The process for getting an H-1B visa is very complicated, so it’s important to know what steps you must take before applying for one. You will also want to be sure that your documents are in order and match exactly how they should be at all times while you wait for the approval.
It can easily consume hours of your time if you don’t, so make sure you don’t waste anyone else's! Luckily, we have gathered some information here about the most crucial parts of the H-1B application process. Read on to learn everything you need to know about completing your paperwork, proving employment eligibility, and confirming your return flight.
Even after you have received word that your application has been accepted, it is important to stay in Canada for at least the mandatory two-week processing period.
It is very common for applicants to begin return travel or other commitments immediately following their visa interview. Unfortunately, this can sometimes cause issues as they must remain in Canada until their new visa has been processed and issued.
Many employers will not allow employees to leave during this time due to urgent family matters or business obligations. For students, completing degree requirements may be difficult if they are unable to attend classes.
There are several ways to handle this situation depending on what stage of immigration you are at at the moment.
Even if you are only travelling for six months, you must apply for a visa to enter the United States. You can do this online through our country’s visa website – the use of these sites varies by nation.
There is no way to know how long it will take to process your application, but we recommend applying as early as possible!
We cannot tell you when at this time, but we can tell you that it takes several weeks — possibly even months — to receive word whether you have been granted or denied a visa. This could mean waiting both before you leave for travel and after returning home.
While there is not much you can do during this time, staying in contact with friends and family back home is important so they do not get worried about you. Also, attending social events may be possible while you wait for word, but it is up to individual event organizers.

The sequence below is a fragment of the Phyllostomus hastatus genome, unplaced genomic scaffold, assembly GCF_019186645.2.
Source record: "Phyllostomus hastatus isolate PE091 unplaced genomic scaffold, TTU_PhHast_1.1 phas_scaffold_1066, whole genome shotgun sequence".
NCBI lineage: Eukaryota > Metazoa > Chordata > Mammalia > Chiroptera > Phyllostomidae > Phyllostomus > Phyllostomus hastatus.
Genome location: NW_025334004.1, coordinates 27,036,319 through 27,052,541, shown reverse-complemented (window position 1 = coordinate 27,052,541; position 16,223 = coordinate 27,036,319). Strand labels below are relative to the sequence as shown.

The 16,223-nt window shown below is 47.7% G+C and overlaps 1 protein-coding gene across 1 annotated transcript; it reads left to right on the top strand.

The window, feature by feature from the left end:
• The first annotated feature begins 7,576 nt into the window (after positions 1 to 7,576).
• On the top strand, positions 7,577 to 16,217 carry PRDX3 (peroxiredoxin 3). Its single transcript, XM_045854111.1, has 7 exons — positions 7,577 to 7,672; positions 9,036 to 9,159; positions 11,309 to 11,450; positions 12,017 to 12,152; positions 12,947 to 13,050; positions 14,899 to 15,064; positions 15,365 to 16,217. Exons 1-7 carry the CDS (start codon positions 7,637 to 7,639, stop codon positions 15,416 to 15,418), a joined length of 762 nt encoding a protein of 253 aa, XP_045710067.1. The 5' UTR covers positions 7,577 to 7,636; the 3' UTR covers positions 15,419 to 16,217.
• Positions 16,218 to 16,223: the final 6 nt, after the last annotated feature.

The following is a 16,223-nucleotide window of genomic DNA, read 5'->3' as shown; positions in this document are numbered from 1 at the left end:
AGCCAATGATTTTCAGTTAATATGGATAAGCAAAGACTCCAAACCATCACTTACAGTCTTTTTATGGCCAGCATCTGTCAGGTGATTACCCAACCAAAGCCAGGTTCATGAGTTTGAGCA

Even though you can reapply for an H-1B visa each year, it is not recommended to do so more than twice per person. Why? Because when you are applying for a new visa, there is a one-month grace period where your status does not change.
If someone in your team has run out of time before, they may be forced to remain abroad without valid documents until their next opportunity to apply. This could mean holding down a job or position that cannot be filled during this period!
It is best to have a backup plan if you need to stay longer outside of the US. Many immigrant groups offer resident visas to qualified professionals from other countries. These visas allow you to live and work here while your paperwork is being processed.
After completing all of the required forms, it is time to start preparing for an interview! While some employers may be able to do this for you, most require that you apply through their internal systems which can be tricky to work around.
If you know anyone at your current employer or in the industry that you plan to pursue employment in, they could help you apply online or even call the company on your behalf so you are not left applying solo.
By sharing your applications with others, they will also have access to the same documents as you, making sure everything is consistent and authentic.
This is especially important if someone else completed part of the form before you, as they might update it while you are reviewing and editing yours. By using the same links and documents, there will be no confusion.